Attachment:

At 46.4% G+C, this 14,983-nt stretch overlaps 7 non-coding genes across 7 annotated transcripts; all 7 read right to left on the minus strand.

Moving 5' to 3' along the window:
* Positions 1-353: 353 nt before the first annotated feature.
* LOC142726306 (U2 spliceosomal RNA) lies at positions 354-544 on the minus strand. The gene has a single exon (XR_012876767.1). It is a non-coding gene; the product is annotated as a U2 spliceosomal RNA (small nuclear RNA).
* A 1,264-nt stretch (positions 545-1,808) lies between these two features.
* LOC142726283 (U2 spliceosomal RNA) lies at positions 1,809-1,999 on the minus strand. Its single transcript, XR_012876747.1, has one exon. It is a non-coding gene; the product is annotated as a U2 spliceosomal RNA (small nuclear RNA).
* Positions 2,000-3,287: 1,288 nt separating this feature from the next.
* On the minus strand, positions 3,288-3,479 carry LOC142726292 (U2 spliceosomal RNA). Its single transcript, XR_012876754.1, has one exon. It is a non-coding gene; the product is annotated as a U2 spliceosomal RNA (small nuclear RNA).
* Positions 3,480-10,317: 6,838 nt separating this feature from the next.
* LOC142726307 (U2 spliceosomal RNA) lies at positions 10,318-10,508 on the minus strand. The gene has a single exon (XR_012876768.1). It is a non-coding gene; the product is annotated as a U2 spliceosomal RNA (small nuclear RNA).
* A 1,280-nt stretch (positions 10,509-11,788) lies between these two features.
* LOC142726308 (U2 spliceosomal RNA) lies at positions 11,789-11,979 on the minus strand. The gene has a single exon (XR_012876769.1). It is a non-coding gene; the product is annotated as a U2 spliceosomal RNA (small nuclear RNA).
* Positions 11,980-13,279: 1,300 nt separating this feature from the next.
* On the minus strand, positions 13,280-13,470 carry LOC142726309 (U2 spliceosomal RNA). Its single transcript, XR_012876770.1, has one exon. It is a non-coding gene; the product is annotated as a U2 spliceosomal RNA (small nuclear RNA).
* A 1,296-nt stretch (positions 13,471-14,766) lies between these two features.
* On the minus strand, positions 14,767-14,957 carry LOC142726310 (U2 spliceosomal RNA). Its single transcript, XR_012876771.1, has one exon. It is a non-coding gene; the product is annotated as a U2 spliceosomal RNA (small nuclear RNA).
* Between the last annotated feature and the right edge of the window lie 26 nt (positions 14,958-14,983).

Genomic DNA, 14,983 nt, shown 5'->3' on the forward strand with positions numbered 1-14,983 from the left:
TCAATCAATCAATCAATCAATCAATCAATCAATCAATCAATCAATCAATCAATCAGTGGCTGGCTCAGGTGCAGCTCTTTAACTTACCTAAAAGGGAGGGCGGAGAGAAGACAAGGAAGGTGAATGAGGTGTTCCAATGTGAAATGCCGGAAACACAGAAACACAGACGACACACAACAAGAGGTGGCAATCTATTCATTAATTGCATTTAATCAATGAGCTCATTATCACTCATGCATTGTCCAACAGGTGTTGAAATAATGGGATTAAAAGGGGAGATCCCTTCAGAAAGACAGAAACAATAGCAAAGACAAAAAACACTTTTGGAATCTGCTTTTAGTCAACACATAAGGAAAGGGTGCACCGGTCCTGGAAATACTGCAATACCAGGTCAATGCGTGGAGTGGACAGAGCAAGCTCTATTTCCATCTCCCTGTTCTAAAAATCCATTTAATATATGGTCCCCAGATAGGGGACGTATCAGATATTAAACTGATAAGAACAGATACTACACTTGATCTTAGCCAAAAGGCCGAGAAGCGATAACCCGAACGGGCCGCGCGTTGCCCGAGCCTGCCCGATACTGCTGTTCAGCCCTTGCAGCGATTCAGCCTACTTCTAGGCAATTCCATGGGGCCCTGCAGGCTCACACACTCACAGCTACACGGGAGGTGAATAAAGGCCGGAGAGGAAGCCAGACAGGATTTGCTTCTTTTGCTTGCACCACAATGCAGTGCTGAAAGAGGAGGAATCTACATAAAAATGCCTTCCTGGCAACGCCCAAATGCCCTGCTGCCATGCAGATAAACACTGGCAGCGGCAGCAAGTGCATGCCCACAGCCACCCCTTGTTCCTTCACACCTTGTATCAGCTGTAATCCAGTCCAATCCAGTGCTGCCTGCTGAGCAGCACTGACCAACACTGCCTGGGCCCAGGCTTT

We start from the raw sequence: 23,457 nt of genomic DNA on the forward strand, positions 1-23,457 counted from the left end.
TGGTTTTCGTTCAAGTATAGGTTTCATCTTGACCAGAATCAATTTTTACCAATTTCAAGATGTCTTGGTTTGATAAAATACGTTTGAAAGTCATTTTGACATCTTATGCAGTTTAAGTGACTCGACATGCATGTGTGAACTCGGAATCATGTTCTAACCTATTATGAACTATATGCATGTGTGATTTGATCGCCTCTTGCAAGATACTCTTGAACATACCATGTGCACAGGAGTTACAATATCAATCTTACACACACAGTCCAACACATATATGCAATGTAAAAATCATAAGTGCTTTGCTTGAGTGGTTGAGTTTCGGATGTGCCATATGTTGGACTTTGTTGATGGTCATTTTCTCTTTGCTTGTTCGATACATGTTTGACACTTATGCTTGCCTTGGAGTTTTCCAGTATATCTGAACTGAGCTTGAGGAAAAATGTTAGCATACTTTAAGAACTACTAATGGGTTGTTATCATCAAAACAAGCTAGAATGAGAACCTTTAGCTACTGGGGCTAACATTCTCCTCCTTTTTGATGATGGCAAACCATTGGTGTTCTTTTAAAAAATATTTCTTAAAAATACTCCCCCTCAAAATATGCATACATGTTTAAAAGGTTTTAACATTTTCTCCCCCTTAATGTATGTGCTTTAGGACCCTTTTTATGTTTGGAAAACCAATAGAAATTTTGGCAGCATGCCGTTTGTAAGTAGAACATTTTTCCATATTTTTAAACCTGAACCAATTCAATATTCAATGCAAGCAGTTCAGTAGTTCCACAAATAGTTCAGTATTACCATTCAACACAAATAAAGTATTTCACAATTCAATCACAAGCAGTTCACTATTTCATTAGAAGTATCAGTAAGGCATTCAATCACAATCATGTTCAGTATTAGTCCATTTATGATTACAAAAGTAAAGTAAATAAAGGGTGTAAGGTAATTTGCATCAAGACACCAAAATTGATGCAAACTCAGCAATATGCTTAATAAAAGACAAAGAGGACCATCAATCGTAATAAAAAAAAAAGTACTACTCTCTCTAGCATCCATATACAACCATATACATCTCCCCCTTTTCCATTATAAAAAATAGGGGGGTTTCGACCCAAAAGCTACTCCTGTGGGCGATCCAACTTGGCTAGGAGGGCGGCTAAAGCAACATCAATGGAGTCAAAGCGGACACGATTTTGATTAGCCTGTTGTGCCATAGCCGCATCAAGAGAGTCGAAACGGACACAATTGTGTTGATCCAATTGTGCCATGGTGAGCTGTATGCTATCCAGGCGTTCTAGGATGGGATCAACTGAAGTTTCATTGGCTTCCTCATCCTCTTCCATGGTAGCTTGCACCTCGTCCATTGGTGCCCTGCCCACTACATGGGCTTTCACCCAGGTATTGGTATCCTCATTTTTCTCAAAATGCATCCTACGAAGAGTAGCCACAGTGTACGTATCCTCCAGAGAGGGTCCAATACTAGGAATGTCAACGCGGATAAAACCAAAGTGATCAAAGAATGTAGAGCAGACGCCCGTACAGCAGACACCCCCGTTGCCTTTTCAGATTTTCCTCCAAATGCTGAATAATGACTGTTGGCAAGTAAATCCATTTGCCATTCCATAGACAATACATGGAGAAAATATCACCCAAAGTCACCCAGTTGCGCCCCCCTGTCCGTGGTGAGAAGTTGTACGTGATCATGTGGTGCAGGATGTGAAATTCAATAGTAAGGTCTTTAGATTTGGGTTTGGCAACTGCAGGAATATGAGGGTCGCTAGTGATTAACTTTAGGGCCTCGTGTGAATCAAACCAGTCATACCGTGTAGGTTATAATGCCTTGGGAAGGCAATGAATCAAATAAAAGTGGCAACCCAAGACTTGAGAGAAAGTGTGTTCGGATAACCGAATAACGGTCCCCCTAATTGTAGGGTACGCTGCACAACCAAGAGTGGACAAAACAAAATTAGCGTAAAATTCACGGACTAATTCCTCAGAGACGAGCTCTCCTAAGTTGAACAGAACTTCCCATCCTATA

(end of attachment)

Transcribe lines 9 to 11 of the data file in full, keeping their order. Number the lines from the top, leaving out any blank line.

* Positions 3,480-10,317: 6,838 nt separating this feature from the next.
* LOC142726307 (U2 spliceosomal RNA) lies at positions 10,318-10,508 on the minus strand. The gene has a single exon (XR_012876768.1). It is a non-coding gene; the product is annotated as a U2 spliceosomal RNA (small nuclear RNA).
* A 1,280-nt stretch (positions 10,509-11,788) lies between these two features.